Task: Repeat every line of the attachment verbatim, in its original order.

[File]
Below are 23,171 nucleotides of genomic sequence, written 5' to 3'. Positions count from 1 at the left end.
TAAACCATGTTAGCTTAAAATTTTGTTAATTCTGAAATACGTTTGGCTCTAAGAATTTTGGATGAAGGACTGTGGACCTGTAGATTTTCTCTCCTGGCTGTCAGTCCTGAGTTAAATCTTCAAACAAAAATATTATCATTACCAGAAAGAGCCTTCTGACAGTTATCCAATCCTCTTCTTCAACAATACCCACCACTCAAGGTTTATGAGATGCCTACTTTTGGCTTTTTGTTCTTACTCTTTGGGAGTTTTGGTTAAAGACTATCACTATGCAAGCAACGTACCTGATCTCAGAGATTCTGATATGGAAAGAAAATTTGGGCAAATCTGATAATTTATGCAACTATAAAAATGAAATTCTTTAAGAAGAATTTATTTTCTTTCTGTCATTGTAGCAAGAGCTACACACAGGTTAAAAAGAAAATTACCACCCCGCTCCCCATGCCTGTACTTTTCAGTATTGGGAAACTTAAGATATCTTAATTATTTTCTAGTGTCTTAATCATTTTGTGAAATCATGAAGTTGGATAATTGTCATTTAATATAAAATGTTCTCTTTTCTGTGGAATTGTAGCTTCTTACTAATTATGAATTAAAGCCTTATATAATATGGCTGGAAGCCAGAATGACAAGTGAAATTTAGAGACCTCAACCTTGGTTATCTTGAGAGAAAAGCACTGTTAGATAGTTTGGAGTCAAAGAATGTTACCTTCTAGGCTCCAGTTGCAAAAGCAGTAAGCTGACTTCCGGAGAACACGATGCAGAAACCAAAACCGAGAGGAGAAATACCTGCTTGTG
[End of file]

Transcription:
Below are 23,171 nucleotides of genomic sequence, written 5' to 3'. Positions count from 1 at the left end.
TAAACCATGTTAGCTTAAAATTTTGTTAATTCTGAAATACGTTTGGCTCTAAGAATTTTGGATGAAGGACTGTGGACCTGTAGATTTTCTCTCCTGGCTGTCAGTCCTGAGTTAAATCTTCAAACAAAAATATTATCATTACCAGAAAGAGCCTTCTGACAGTTATCCAATCCTCTTCTTCAACAATACCCACCACTCAAGGTTTATGAGATGCCTACTTTTGGCTTTTTGTTCTTACTCTTTGGGAGTTTTGGTTAAAGACTATCACTATGCAAGCAACGTACCTGATCTCAGAGATTCTGATATGGAAAGAAAATTTGGGCAAATCTGATAATTTATGCAACTATAAAAATGAAATTCTTTAAGAAGAATTTATTTTCTTTCTGTCATTGTAGCAAGAGCTACACACAGGTTAAAAAGAAAATTACCACCCCGCTCCCCATGCCTGTACTTTTCAGTATTGGGAAACTTAAGATATCTTAATTATTTTCTAGTGTCTTAATCATTTTGTGAAATCATGAAGTTGGATAATTGTCATTTAATATAAAATGTTCTCTTTTCTGTGGAATTGTAGCTTCTTACTAATTATGAATTAAAGCCTTATATAATATGGCTGGAAGCCAGAATGACAAGTGAAATTTAGAGACCTCAACCTTGGTTATCTTGAGAGAAAAGCACTGTTAGATAGTTTGGAGTCAAAGAATGTTACCTTCTAGGCTCCAGTTGCAAAAGCAGTAAGCTGACTTCCGGAGAACACGATGCAGAAACCAAAACCGAGAGGAGAAATACCTGCTTGTG